This The Magicians review contains spoilers.
The Magicians Season 3 Episode 5
What show other than The Magicians could get away with showing an entire lifetime of existence catering to a specific “ship” in its fandom while still beautifully serving the overall story? The aptly named “A Life in the Day” not only lends the perfect amount of gravitas to the acquisition of the third key in the quest; it also manages to add depth to the ongoing evolution of its many and varied female characters while continuing to make good use of callbacks to successful elements from previous seasons.
The most troubling character change comes for Kady, whose reunion with Penny goes badly: a surprising development perhaps until we realize how scared Kady must be about how she almost died and how much of her own fragile state is tied into trying to save Penny. Of course she doesn’t want to jump right back into worrying about his astral plane problem! Not now, when the most important thing is figuring herself out. Sadly, the doctors’ belief that her supposed hallucinations necessitate her being committed for further treatment take Kady down a dangerous path that is both intriguing and worrying.
Perhaps equally dangerous but rife with possibilities are the discoveries Julia and Alice, two unlikely companions, make about themselves. It’s curious that the mysterious voice directs Julia to “help Alice,” when at first it appears that Alice is helping Julia discover the source of her magic. We might have predicted that remnants of Reynard would somehow be responsible for her lingering powers, but Our Lady Underground’s revelation that it was a gift bestowed upon Julia for showing mercy to her attacker was as surprising for viewers as it was for Julia. Her revulsion was understandable as was OLU’s insistence that the chosen very often don’t actually want to be chosen.
On the other hand, Alice seems more than willing to take on the burden of divine power. Obviously, her experience as a niffin would have prepared her for such mysterious magic, but does she have an ulterior motive? She left Quentin because she wants to figure out where she should go from here given what happened with the lamprey, and the idea of helping Julia while Julia helps her (as directed by the voice) seems like just the ticket. This episode does a wonderful job of leaving the question open-ended about whether the transfer of power is possible and whether they should even try.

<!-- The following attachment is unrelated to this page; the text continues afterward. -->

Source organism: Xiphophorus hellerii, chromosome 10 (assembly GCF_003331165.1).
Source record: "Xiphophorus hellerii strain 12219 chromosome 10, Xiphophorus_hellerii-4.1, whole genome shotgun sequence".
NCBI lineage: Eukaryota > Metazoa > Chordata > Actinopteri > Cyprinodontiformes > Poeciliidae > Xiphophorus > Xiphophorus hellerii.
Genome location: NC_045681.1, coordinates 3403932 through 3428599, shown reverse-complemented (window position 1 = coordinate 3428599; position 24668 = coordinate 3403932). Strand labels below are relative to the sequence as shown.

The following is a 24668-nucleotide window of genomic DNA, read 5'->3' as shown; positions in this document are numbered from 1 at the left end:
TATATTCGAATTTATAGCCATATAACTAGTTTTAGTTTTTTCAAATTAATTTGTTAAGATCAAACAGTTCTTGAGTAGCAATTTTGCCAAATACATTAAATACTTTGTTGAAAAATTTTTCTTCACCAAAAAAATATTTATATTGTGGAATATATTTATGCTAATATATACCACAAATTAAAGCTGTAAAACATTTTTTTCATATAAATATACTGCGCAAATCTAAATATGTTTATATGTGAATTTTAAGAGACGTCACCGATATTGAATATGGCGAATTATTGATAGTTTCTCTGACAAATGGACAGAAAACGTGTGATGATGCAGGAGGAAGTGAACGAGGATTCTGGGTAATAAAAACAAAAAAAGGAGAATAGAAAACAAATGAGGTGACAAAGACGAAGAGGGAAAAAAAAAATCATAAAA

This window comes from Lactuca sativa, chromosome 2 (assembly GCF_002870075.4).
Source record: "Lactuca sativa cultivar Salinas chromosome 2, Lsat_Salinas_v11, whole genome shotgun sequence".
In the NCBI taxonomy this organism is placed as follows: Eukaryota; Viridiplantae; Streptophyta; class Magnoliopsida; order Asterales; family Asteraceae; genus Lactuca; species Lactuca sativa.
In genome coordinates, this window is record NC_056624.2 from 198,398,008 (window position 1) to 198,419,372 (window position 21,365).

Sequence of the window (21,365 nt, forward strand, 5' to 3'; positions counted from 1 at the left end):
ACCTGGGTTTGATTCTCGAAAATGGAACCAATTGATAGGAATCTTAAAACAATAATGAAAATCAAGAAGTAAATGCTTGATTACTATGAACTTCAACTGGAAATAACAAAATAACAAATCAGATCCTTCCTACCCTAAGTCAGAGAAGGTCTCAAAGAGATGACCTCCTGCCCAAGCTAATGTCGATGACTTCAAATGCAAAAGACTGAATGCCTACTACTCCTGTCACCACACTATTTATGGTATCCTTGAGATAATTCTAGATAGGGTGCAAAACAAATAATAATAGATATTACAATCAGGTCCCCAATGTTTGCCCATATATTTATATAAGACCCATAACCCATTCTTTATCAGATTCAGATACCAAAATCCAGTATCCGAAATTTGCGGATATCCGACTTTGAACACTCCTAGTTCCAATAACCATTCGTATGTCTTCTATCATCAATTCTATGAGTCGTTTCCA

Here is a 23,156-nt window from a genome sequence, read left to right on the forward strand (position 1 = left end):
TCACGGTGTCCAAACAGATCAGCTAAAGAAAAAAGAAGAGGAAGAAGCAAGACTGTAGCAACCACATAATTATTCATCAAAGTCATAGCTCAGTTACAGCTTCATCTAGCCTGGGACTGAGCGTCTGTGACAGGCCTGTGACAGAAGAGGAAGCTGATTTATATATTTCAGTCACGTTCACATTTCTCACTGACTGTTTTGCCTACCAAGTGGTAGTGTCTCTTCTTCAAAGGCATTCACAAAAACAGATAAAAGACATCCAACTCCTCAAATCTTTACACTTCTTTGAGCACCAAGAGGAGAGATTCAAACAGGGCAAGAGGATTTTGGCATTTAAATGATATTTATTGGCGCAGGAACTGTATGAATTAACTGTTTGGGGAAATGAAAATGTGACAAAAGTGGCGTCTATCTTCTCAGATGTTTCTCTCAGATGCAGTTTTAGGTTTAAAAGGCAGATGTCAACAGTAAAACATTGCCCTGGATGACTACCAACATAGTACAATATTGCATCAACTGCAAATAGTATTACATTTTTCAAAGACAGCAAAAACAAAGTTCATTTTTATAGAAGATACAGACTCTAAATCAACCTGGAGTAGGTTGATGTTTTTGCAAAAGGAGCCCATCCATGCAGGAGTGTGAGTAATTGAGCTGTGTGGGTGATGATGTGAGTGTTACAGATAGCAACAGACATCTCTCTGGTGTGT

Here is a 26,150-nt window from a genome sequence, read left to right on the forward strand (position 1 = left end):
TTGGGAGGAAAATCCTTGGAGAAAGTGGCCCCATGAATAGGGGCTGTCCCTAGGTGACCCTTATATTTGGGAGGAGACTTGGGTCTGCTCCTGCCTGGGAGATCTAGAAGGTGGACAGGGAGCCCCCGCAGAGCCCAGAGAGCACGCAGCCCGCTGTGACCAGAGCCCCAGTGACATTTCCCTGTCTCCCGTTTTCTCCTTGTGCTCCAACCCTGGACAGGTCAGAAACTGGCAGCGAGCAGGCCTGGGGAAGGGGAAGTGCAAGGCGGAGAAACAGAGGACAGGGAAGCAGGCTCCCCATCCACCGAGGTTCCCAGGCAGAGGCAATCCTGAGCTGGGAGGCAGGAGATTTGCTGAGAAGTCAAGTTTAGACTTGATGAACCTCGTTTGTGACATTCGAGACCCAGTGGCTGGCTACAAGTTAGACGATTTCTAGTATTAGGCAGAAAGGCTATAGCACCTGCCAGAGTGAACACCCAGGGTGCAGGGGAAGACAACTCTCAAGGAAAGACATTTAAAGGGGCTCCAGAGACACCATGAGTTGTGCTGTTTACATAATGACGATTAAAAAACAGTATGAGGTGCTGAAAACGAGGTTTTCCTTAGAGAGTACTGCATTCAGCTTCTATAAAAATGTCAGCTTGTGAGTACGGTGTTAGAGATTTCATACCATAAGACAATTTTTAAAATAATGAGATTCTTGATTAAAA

But the real success of “A Life in the Day” lies with the journey of Quentin and Eliot, who must be applauded for their commitment to the quest, even once they realized it would take years. Eliot in particular was uncharacteristically strong in his conviction that they should keep trying to solve the mosaic even as Quentin despaired. The irony of them being in Fillory’s past with magic all around them and not being able to use it to solve the puzzle was one of the many perfect touches in the ensuing montage of a lifetime spent working on the problem.
Beginning with an impulsive kiss that no doubt sent “Queliot” shippers into apoplexy, the formation of a family, with all of the love, loss, and sacrifice that decades of companionship would inevitably contain, was the “beauty of all life” that the mosaic was meant to portray. That’s why the final solution was the golden tile Quentin discovers while digging Eliot’s grave, not the assembly of colors in different combinations. Their life together was the mosaic! Genius! What a wonderful, heart-breaking, inspirational message.
And the involvement of Jane Chatwin, who needs the key to become the Watcherwoman and start the whole quest that The Magicians begins with in season one, was another great callback and the perfect way to accentuate Quentin’s sacrifice while at the same time bringing Margo into the mix with Jane’s future Clock Barrens self. Margo has her own issues dealing with a royal marriage, a murderous brother, a Fairy Queen with mysterious motives, and more, but she still makes a grand entrance with, “You bitches looking for these?” holding up the keys and heading off Quentin and Eliot before they enter the clock.
Thank god Q and El somehow remember their time together; for it never to have happened would be too tragic. The new bond between these two characters moving forward enriches The Magicians just as much if not more than forming new relationships such as that between Alice and Julia. “A Life in the Day” may pose a lot of unanswered questions about divine power, forced marriages, and involuntary psychiatric commitment, but the lifetime of experience between Eliot and Quentin is a crowning achievement of the series not likely to be equaled anytime soon.